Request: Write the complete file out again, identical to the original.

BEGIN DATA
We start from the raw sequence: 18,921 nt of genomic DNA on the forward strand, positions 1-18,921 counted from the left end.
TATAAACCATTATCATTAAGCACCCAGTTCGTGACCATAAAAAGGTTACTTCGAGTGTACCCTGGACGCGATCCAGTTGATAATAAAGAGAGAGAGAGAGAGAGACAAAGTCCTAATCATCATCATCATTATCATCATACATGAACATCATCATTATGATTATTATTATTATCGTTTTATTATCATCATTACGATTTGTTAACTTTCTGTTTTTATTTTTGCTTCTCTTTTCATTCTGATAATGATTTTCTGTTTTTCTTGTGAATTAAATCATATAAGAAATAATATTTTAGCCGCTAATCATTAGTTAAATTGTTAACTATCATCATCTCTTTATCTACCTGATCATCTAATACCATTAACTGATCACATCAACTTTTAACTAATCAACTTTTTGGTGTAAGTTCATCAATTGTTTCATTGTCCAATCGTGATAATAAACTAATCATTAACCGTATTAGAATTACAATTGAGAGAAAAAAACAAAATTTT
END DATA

We start from the raw sequence: 18,921 nt of genomic DNA on the forward strand, positions 1-18,921 counted from the left end.
TATAAACCATTATCATTAAGCACCCAGTTCGTGACCATAAAAAGGTTACTTCGAGTGTACCCTGGACGCGATCCAGTTGATAATAAAGAGAGAGAGAGAGAGAGACAAAGTCCTAATCATCATCATCATTATCATCATACATGAACATCATCATTATGATTATTATTATTATCGTTTTATTATCATCATTACGATTTGTTAACTTTCTGTTTTTATTTTTGCTTCTCTTTTCATTCTGATAATGATTTTCTGTTTTTCTTGTGAATTAAATCATATAAGAAATAATATTTTAGCCGCTAATCATTAGTTAAATTGTTAACTATCATCATCTCTTTATCTACCTGATCATCTAATACCATTAACTGATCACATCAACTTTTAACTAATCAACTTTTTGGTGTAAGTTCATCAATTGTTTCATTGTCCAATCGTGATAATAAACTAATCATTAACCGTATTAGAATTACAATTGAGAGAAAAAAACAAAATTTT